NXP launches its first MCX microcontrollers with machine learning

NXP launches its first MCX microcontrollers with machine learning

New Products |
By Nick Flaherty

NXP Semiconductor has launched the first family of microcontrollers following the merger its LCP and Kinetis lines.

The MCX N is the high end family with a dual Cortex M33 architecture running at 150MHz and a number of accelerators for neural networks and digital signal processing and peripheral managers for error checking and memory.

The MCX families range from the N down to the low end A with a W for wireless, and will be the lead devices for one of the world’s largest microcontroller suppliers.

“The first of the series will have a dual Cortex M33 150MHz core, but it’s not a traditional microcontroller,” CK Phua, product manager microcontrollers at NXP tells eeNews Europe. “We reduce the power consumption with distributed processing in the analog and digital peripherals.”

The custom neural processing unit (NPU) aims to take processing load off the CPUs for TinyML applications such as always-on microphones that are listening for vibrations or video streaming from camera for human presence detection, says Phua. NXP’s EIQ development tool allows users to train and extract the final values to download to the chip. “We have a different compute pipe and a different way of arranging the data,” said Phua.

Block diagram of the NXP MCX N

Block diagram of the NXP MCX N

The family will have up to 2Mbytes of SRAM on chip with optional full ECC error checking for applications that require safety or self checking. It also includes self testing without the need to write code with an error reporting module.

A SmartDMA handles data streaming from memory with the need for the CPU, while a ‘PowerQuad’ DSP block provides four parallel multiply accumulate (MAC) engines to speed up functions such as audio processing. Another DSP co-processor called CoolFlux supports powerline communications (PLC) for metering applications.

A Lifecycle management block ensures there is no roll back of old code or back doors, while the EdgeLock security subsystem provides encryption and key management.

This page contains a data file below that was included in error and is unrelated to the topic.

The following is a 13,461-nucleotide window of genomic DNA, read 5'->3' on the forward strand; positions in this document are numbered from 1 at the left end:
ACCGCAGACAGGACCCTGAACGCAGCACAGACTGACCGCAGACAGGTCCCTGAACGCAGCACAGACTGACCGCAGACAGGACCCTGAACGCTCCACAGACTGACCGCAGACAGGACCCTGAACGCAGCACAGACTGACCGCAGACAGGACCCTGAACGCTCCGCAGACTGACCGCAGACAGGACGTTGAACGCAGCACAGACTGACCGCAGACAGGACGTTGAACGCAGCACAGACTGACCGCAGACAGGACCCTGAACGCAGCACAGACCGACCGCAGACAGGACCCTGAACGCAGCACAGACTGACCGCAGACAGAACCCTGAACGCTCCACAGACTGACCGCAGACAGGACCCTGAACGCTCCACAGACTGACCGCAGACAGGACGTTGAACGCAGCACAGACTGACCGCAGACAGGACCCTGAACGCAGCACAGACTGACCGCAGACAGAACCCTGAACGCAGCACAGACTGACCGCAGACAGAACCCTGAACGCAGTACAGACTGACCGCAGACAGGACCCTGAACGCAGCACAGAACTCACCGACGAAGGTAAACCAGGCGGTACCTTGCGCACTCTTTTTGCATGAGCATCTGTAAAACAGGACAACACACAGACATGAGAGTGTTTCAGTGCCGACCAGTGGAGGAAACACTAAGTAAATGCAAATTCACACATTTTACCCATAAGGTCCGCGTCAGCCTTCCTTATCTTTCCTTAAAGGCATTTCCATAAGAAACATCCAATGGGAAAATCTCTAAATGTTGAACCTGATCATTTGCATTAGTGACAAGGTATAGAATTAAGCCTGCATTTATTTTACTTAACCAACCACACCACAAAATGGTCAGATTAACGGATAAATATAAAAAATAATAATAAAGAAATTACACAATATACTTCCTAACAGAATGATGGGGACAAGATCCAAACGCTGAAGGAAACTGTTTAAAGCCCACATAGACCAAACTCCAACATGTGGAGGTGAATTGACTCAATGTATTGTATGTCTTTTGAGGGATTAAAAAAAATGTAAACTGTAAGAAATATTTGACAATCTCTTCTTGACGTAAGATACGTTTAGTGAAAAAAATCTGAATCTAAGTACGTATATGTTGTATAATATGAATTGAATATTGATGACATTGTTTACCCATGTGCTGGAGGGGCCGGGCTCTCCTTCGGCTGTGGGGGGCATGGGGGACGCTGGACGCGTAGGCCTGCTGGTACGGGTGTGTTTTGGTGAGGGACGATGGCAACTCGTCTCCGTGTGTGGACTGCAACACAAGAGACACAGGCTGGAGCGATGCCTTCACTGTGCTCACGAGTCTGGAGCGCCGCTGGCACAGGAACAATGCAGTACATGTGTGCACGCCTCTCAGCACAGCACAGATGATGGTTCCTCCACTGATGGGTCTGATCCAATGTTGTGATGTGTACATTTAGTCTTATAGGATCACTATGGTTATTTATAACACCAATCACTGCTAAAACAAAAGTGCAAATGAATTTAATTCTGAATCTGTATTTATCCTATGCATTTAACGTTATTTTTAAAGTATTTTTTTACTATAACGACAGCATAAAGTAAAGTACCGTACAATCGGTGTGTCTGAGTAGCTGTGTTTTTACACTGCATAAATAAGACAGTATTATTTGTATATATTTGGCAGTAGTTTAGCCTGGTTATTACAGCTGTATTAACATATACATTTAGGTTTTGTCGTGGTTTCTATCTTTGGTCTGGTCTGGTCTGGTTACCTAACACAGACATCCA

There will be two families of microcontroller, both with the NPU

The N94X is the high end device, with 480kBytes of RAM and full ECC, a motor control subsystem with dual PWM, dual encoder, four 16bit ADCs, three instrumentation class op amps, three comparators and three DACs.

The N54X is aimed at IoT and consumer applications, removing the CoolFlux PLC DSP and adding a high speed USB (USB2.0) block. This also has a smaller subset of the analog blocks.

“In embedded a lot of applications will do well with USB2.0 as the 480Mbit/s is well matched to a 150MHz system for synchronisation,” said Phua.

The family also includes the flexible I/O feature that was used on the Kinetis devices and had been ported to the LPC55 series. This allows the configuration tool to reassign pins or groups of pins, although the high speed analog pins for USB lines and Ethernet interface are fixed.

“For the ADC we have two classes of pin, high speed and regular – we rely on the pin for sample and hold characteristics eg above 2Msample/s,” said Phua.

The family includes drivers for the Azure (ThreadX), FreeRTOS and Zephyr real time operating systems as well as middleware for USB, Ethernet and TCP/P stack.

The devices will sample in Q1 with production in the second half of 2023. Pricing will be announced with sampling but is expected to be $5 to $6 in volume.

Other articles on eeNews Europe


Linked Articles